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Aussie drone startup assists New Zealand search and rescue operation

Thursday, 2 April 2015 | By Broede Carmody

Sydney startup Flirtey is one step closer to achieving its goal of running the skies with drones after successfully completing a trial with New Zealand’s national search and rescue organisation.


The company, which hopes to use flying robots for commercial on-demand deliveries, assisted New Zealand Land Search and Rescue in their bid to find a missing person near Lake Roxburgh on the South Island.


The partnership saw one of Flirtey’s drones deliver emergency medical supplies entirely within New Zealand’s current civil aviation rules.


Founder and chief executive Matthew Sweeny told StartupSmart the trial represents a step forward for drone delivery startups.


“While other companies have been engrossed in regulatory wrestling around the world, Flirtey has laid the groundwork for our drone delivery service with the support of the Civil Aviation Authority,” he says.


“Flirtey is the world’s first commercial drone delivery service and was founded with the vision of revolutionising four industries – humanitarian, courier delivery, fast food and online retail. This trial is an important step to bring this vision closer to reality.”


Sweeny is adamant we will soon see drones put to common use in populated areas.


“Flirtey has now secured country-wide insurance coverage for drone delivery operations… and received the support of key commercial partners and the US Consulate Commercial Service,” he says.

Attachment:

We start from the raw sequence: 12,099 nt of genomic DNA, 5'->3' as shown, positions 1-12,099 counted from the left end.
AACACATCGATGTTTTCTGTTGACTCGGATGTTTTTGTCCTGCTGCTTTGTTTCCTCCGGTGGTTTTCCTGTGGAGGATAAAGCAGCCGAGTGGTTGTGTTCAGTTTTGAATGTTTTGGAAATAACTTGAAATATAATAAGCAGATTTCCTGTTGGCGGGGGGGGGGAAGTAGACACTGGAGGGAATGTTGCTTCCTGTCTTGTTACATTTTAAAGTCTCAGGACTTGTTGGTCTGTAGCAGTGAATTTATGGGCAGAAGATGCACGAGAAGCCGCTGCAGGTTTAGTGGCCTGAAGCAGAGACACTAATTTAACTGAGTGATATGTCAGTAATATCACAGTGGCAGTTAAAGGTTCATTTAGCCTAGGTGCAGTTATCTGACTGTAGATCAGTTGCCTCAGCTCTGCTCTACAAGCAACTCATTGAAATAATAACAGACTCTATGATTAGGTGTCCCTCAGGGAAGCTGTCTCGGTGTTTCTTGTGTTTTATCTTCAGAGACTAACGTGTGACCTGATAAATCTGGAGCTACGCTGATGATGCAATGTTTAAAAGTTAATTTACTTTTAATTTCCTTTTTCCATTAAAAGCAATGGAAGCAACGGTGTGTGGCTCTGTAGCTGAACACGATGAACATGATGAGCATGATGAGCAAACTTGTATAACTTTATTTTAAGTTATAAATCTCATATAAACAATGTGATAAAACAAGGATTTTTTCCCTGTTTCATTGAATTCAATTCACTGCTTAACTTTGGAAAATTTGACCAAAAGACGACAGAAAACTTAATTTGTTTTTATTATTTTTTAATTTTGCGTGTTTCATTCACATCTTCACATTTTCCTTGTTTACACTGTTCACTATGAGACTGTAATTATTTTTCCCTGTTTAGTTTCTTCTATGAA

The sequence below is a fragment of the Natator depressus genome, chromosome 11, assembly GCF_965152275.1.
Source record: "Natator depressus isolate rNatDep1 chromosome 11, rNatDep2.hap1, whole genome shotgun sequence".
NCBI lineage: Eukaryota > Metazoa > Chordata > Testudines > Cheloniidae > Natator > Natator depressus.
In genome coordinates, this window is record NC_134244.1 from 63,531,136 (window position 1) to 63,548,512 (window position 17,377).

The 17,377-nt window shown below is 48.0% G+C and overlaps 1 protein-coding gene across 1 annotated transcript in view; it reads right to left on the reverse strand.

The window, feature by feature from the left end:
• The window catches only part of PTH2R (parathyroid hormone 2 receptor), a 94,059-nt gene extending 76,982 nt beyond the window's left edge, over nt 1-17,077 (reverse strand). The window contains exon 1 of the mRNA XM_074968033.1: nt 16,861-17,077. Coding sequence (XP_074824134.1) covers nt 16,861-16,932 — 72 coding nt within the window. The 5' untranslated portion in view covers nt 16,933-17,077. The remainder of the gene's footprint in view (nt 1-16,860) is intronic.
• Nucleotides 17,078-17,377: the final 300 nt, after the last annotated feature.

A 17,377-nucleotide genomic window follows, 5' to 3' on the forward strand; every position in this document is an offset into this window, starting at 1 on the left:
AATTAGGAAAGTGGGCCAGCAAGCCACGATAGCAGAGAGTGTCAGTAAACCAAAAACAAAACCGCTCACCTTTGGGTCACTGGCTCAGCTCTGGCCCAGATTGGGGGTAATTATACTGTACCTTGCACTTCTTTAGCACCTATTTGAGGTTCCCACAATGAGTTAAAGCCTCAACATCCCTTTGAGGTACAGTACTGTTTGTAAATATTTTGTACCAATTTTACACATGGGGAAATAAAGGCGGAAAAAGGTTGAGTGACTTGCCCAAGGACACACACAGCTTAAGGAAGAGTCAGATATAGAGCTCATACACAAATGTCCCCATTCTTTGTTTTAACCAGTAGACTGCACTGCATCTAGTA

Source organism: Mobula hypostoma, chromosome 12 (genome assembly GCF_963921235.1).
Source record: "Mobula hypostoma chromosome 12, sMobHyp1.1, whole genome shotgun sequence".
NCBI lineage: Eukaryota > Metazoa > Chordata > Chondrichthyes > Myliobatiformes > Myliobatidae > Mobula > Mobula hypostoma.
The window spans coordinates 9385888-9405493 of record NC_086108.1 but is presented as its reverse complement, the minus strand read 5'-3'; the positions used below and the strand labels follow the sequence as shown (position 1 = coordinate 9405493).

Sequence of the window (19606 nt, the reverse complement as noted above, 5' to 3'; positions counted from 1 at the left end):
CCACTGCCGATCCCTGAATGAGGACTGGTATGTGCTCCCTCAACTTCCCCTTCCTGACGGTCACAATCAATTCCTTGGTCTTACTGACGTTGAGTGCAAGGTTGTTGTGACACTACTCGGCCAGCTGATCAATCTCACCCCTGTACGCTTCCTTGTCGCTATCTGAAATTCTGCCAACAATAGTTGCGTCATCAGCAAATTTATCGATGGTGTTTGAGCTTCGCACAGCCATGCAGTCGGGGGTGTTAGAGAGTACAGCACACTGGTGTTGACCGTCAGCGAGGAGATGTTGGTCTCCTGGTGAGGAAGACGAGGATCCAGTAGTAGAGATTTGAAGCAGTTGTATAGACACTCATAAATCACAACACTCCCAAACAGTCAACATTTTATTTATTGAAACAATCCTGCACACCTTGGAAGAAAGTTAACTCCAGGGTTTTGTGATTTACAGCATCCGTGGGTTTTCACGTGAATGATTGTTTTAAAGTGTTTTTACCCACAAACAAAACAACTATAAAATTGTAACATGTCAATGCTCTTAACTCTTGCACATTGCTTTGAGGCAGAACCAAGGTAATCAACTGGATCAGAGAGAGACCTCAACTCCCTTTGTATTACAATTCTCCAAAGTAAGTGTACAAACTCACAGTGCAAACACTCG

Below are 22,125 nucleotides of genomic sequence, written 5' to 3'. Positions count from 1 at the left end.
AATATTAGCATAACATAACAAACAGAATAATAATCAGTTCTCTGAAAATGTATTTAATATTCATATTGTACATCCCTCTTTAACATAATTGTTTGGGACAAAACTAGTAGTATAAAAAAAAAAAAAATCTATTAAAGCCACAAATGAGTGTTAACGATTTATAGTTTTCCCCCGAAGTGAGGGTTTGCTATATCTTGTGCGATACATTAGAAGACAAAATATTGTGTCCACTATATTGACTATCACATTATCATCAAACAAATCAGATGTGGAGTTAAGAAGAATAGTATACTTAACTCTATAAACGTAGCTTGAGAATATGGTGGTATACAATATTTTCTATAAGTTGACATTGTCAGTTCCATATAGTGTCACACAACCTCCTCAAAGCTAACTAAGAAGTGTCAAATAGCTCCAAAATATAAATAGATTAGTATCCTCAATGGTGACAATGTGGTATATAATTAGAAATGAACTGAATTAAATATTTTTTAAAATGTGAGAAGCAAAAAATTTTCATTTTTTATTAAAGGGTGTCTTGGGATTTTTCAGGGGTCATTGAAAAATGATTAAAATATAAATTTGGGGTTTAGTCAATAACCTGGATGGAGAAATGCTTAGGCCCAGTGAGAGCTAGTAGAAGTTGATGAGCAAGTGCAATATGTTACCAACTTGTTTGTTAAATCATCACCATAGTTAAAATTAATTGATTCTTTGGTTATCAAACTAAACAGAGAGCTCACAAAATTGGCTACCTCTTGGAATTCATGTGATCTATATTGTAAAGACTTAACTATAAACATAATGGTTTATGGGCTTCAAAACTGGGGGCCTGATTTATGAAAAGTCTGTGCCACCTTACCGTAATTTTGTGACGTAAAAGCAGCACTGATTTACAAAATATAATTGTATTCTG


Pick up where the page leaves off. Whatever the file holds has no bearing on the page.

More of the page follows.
“This represents a springboard for Flirtey to launch a world-leading commercial drone delivery service.”


Mike Ambrose, group support officer at New Zealand Land Search and Rescue, said in a statement his team was “very impressed” with the drone technology.


“Our members have a great deal of interest in technology that may assist them in helping lost, missing and injured persons,” he says.


“Everyone was very impressed with the quality of imagery that was captured and were in no doubt that the technology has the potential to find people quickly if it is durable, reliable and well directed. The ability to deliver packages – such as a two-way radio – to parties that have been located is another exciting possibility.”


The regulation surrounding remotely piloted aircraft has been a hot topic in the past few months, with Australia’s Civil Aviation and Safety Authority set to overhaul the rules governing drones weighing less than two kilograms in the first half of this year.


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